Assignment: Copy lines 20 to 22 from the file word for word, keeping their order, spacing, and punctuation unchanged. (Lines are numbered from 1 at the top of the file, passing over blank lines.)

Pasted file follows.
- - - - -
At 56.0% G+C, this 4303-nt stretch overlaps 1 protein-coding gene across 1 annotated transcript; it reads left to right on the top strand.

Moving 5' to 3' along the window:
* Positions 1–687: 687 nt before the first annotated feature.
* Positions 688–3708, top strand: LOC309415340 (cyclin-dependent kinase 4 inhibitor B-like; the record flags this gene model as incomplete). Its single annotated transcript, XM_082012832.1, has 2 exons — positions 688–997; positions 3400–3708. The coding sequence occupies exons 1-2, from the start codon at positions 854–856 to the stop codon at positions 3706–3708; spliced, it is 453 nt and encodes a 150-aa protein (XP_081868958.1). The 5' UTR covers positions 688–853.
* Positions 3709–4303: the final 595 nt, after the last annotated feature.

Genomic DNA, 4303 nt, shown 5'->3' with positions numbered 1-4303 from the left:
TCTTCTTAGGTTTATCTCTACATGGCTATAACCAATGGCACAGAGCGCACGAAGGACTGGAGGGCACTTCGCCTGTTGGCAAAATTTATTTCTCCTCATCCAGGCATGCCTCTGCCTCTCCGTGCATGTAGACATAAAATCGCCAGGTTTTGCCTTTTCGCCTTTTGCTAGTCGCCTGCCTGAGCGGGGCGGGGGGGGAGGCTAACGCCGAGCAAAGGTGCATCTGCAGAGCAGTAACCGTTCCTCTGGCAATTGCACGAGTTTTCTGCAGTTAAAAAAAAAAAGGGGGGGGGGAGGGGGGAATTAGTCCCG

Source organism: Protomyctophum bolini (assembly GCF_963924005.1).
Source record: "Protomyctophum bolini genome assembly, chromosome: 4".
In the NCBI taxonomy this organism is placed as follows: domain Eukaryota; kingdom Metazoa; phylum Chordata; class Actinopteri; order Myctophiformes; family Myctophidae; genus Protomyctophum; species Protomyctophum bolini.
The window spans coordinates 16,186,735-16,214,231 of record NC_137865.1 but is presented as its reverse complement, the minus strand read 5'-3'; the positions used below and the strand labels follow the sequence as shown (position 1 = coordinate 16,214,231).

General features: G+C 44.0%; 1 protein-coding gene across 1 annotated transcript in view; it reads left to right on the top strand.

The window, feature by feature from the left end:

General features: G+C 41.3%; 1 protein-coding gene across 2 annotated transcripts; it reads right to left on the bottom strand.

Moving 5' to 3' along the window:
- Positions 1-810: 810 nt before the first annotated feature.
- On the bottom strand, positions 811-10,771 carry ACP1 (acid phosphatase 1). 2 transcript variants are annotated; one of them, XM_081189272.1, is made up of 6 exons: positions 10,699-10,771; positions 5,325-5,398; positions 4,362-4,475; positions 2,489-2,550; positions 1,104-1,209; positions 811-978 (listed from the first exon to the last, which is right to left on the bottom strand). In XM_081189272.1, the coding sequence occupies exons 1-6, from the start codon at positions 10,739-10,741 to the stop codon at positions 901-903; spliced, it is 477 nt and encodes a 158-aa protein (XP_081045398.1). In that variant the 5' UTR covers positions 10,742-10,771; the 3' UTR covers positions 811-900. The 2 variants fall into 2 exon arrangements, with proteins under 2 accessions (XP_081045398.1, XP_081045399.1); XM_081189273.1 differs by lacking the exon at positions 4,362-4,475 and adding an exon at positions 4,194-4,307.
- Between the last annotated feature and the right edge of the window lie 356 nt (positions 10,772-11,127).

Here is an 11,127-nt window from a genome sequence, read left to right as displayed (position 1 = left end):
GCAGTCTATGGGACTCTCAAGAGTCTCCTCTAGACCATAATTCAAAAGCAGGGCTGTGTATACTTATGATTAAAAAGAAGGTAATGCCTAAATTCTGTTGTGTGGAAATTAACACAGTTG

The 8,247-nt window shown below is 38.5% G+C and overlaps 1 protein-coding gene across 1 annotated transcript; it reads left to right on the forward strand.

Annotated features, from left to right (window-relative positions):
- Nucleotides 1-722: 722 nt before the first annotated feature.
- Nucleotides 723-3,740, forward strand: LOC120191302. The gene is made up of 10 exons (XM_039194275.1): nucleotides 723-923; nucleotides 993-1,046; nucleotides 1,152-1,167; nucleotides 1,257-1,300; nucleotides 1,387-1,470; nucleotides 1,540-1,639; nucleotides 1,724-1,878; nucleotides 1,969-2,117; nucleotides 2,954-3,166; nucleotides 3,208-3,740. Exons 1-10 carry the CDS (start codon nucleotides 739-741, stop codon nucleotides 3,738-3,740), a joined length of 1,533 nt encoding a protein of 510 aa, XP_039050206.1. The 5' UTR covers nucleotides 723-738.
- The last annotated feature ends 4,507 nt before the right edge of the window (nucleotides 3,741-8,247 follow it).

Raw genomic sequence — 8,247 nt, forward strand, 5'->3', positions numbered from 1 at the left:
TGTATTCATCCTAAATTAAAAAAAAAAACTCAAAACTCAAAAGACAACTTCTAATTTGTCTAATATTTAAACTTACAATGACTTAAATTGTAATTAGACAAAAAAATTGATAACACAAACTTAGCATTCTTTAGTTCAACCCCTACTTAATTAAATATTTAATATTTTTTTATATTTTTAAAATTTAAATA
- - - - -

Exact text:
GCAGTCTATGGGACTCTCAAGAGTCTCCTCTAGACCATAATTCAAAAGCAGGGCTGTGTATACTTATGATTAAAAAGAAGGTAATGCCTAAATTCTGTTGTGTGGAAATTAACACAGTTG

The 8,247-nt window shown below is 38.5% G+C and overlaps 1 protein-coding gene across 1 annotated transcript; it reads left to right on the forward strand.

Annotated features, from left to right (window-relative positions):